Task-oriented, distributed management or monitoring tools built into operating systems, like the Microsoft Performance Monitor and similar management console snap-ins, also fit into this category. The modus operandi at work here might be best described as, “pick a platform or an application, then look for a suitable monitoring tool.”

As you’d expect, lots of these tools are available, so those most likely to be of interest depend on what kind of server or servers you seek to monitor. Use your favorite search engine, look for trade or professional reviews and check out relevant news or user groups to get pointers to equivalents in your areas of concern.

Other bits and pieces of the server management puzzle that are likely to fall inside their own toolsets include the following:



  • Server Construction and Deployment Tools: Some organizations wouldn’t consider deploying servers without using Microsoft’s sysprep and remote installation services (RIS); others prefer to create images using tools like Symantec Ghost, coupled with a software distribution server of some kind. Whatever the individual choices in this category might be, the driving notion here is that some method to specify what goes into a particular server’s software makeup and to drive its detailed configuration is needed, as well as a method to ensure its proper installation on one or more target machines.
  • Software Update and Patch Management: In an era where “zero-day” security threats are emerging (that is, exploits that depend on newly discovered vulnerabilities occur at the same time those discoveries are made), mechanisms for capturing, testing and distributing patches and updates are becoming increasingly important for servers and clients alike. Lots of solutions exist in this space, most of which tend to be platform-dependent and many of which use secure Web services to enable servers to push, or clients to pull, updates and patches as needed.
  • Storage Management: When a server’s responsibilities include providing access to large amounts of storage, perhaps for data-intensive database, GIS or modeling applications, it sometimes makes sense for organizations to centralize storage and deliver it as a service to the very servers that manage its access for the client requesting their services and the applications they use to deliver them. This lets implementers realize massive economies of scale and often provides better reliability, fault tolerance and failover capabilities than would be affordable on a per-server basis. Though higher costs and complexity offset these advantages to some extent, there’s no denying that working with network attached storage (NAS) or storage area networking (SAN) also means working with specialized management tools for these environments.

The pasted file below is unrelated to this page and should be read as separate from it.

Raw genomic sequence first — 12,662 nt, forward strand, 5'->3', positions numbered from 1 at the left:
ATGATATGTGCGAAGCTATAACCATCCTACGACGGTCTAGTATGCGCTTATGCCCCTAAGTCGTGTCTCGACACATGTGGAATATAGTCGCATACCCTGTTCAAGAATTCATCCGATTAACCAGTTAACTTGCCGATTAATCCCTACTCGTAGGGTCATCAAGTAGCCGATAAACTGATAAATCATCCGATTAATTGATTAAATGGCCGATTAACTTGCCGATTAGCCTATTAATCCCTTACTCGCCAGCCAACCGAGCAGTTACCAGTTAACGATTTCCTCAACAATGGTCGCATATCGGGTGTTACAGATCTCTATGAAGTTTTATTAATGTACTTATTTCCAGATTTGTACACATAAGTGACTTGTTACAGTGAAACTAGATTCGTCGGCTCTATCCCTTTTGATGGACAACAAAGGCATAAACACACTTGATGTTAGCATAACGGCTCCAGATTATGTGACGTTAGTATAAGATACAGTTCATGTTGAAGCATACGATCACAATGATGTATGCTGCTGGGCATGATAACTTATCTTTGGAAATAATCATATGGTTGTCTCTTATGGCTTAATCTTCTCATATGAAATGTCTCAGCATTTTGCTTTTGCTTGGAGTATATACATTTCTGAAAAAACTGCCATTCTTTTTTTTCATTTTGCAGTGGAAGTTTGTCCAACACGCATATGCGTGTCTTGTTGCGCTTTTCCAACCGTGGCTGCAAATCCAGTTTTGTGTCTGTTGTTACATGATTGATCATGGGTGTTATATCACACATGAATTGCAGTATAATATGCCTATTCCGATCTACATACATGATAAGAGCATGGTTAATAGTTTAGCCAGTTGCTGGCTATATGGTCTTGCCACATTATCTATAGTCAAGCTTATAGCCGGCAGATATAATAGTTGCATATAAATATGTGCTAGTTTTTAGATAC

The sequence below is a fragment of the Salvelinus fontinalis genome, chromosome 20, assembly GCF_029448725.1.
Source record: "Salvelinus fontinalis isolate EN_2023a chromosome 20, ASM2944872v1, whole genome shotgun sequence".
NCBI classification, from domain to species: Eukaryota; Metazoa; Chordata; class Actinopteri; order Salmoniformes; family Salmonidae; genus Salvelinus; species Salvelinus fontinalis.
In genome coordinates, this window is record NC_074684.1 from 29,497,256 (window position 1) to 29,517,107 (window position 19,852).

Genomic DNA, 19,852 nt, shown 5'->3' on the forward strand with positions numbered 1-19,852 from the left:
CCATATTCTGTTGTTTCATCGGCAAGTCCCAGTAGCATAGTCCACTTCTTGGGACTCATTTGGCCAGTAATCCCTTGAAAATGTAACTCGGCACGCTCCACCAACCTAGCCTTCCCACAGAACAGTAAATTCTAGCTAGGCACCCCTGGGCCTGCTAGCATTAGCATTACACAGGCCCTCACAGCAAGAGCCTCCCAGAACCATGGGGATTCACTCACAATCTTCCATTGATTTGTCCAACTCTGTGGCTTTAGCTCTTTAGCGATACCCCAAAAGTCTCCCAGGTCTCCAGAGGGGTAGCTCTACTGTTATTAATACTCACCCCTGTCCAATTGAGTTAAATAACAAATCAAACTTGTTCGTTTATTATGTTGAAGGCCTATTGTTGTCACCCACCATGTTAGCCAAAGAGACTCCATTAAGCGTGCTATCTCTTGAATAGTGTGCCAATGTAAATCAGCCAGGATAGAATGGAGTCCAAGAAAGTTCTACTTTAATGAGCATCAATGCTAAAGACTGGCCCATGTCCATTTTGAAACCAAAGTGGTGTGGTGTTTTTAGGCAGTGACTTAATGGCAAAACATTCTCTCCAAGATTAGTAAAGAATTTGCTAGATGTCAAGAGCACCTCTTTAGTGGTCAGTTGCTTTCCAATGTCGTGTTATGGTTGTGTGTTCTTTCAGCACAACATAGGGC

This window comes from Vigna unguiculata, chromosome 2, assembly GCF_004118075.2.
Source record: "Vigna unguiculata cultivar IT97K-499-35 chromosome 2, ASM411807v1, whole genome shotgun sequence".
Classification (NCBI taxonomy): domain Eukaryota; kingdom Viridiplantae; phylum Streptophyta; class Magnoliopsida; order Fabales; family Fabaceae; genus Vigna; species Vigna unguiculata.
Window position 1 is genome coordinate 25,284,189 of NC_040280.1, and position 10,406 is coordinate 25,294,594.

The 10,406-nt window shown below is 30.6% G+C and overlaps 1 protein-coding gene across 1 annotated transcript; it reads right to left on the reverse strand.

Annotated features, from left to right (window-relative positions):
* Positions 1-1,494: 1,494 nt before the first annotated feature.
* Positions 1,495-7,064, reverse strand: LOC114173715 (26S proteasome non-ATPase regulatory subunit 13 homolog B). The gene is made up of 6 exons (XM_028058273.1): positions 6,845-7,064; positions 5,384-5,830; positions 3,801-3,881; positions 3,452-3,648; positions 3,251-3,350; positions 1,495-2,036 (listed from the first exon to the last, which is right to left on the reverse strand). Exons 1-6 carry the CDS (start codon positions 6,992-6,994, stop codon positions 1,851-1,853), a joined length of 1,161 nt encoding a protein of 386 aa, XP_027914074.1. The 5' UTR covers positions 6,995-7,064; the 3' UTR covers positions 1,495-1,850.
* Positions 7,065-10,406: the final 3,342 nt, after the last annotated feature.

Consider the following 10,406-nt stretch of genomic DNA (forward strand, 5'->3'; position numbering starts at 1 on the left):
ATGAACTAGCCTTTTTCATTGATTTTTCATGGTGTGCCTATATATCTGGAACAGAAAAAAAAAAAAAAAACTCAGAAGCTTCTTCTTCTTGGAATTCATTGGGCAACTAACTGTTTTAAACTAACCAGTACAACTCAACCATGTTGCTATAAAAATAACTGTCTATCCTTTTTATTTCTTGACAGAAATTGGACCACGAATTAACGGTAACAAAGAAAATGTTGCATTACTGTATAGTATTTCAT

• Security Management: Certain classes of servers–Web servers, for example–carry specific security profiles and present distinct security management requirements and needs. All kinds of security management tools include server management, monitoring and even scanning and auditing capabilities. For servers exposed to the Internet, it’s essential that such tools be properly, effectively and regularly used.
  • Service Metrics: Given that a server’s primary job is to deliver services to clients, it makes very good sense to measure how good a job any server is doing. To some extent, this can be addressed by relatively standard performance metrics, throughput observations, transaction processing rate analysis and so forth. But more and more organizations are turning to load simulators or outside monitoring companies to keep constant tabs on how their serv